There is a lot of noise about treating SL special, but as you note an
application can ignore that a 1918 address is somehow different from
other address. If an application were to do the same and just use a SL
as any other address, it will work just fine until one of the
participants is on the outside of the filtering router (also true for
for multiparty apps, the probability that this will happen is within
epsilon of 1.
If one believes that a split-DNS is reasonable to build and deploy
(since many exist it seems self evident)
no. there are lots of unreasonable things in this world. split DNS is
a hack that works only in limited situations, and even then it doesn't
work well. it makes assumptions about application behavior that are
, then an application should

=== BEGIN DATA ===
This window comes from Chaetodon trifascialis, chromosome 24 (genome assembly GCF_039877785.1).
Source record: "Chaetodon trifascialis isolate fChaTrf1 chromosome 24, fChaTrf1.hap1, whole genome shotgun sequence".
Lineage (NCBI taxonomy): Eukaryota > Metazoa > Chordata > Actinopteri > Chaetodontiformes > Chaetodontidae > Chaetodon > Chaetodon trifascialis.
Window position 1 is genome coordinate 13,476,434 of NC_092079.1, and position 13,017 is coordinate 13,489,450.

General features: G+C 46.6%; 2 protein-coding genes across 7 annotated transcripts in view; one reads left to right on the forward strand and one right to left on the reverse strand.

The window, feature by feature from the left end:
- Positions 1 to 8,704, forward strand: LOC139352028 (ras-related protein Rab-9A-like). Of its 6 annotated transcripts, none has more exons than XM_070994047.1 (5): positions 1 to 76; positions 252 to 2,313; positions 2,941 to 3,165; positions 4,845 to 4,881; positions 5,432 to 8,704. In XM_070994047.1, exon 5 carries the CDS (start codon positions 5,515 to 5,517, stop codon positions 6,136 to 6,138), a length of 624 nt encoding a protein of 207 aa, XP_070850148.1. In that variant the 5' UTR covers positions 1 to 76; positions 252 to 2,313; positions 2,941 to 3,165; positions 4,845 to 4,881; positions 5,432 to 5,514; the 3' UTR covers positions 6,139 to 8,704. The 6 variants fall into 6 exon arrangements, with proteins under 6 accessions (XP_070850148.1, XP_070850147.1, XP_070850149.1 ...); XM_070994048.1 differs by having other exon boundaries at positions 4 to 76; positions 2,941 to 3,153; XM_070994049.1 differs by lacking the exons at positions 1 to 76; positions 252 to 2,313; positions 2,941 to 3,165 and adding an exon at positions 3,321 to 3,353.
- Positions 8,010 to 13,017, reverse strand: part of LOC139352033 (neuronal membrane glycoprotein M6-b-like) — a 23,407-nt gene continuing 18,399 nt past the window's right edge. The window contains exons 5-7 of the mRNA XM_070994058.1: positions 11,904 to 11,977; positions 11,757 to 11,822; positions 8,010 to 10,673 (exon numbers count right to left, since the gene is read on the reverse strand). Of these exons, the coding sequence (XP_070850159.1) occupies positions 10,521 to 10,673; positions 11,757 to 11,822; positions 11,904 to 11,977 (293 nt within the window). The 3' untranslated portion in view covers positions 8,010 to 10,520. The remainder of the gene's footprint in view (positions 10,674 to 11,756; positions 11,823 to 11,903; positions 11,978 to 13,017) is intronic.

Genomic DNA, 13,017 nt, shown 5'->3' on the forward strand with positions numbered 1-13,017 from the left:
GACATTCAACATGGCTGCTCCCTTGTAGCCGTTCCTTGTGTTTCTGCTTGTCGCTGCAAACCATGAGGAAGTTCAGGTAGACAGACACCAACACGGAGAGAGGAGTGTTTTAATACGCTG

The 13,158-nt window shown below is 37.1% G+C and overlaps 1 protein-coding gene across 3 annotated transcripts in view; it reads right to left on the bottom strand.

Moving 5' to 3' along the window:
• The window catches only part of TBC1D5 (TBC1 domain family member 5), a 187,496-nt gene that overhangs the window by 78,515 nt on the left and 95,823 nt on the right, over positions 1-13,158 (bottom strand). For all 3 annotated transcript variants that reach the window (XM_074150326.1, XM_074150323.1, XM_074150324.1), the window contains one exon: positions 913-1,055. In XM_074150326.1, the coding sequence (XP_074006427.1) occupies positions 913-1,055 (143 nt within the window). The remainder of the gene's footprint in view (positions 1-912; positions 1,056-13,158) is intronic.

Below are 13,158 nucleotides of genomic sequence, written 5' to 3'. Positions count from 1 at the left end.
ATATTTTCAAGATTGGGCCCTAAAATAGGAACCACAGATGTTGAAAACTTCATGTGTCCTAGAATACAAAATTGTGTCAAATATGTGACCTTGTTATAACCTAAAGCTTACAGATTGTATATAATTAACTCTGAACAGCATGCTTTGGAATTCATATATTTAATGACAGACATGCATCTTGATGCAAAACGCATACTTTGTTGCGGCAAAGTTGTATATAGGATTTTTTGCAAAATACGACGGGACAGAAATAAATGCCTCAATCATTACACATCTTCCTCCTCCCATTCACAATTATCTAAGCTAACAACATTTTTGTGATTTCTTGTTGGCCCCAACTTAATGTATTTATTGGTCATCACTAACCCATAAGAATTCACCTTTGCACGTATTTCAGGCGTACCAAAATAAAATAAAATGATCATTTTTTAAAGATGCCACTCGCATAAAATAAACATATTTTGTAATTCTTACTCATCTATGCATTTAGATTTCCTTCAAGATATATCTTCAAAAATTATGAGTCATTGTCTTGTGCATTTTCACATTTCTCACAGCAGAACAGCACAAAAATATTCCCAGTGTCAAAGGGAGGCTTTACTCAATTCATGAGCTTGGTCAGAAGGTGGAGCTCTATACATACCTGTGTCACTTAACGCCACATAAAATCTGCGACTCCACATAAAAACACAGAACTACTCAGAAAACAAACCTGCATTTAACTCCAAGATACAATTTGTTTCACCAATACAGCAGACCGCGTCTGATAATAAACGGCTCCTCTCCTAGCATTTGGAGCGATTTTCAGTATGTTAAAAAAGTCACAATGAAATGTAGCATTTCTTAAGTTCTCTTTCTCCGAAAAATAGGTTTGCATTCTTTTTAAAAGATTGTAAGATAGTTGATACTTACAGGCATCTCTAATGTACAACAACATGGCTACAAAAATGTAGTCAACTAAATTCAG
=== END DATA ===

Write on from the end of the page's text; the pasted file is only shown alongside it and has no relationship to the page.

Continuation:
only see a SL in a DNS response if the query originates in the same
private address region.
DNS is irrelevant. you can't fix SLs by fixing DNS, even if you could
fix DNS, which you can't. it's not reasonable for a DNS server to
assume that the party making the query is the party that will use the
address. actually DNS caching depends on DNS producing consistent
results no matter who is making the query, and DNS caching is not don't
exclusively by DNS servers.
This again will work fine
bzzzt. wrong again.
The place SL starts to have trouble is when a multi-party app does
referrals based on obtained addresses rather than names.
which is a perfectly reasonable thing to do. it's how the Internet was
designed to work.
One reason that some people like private space is that they don't have
to expose to their competitors what internal networks they are
and which office is coordinating that.
there are far better ways to solve that problem than by crippling apps.
We need to get past the arguments that private space == nat,
no that's not the problem. the problem is that scoped addresses are
dysfunctional. NAT has nothing to do with it.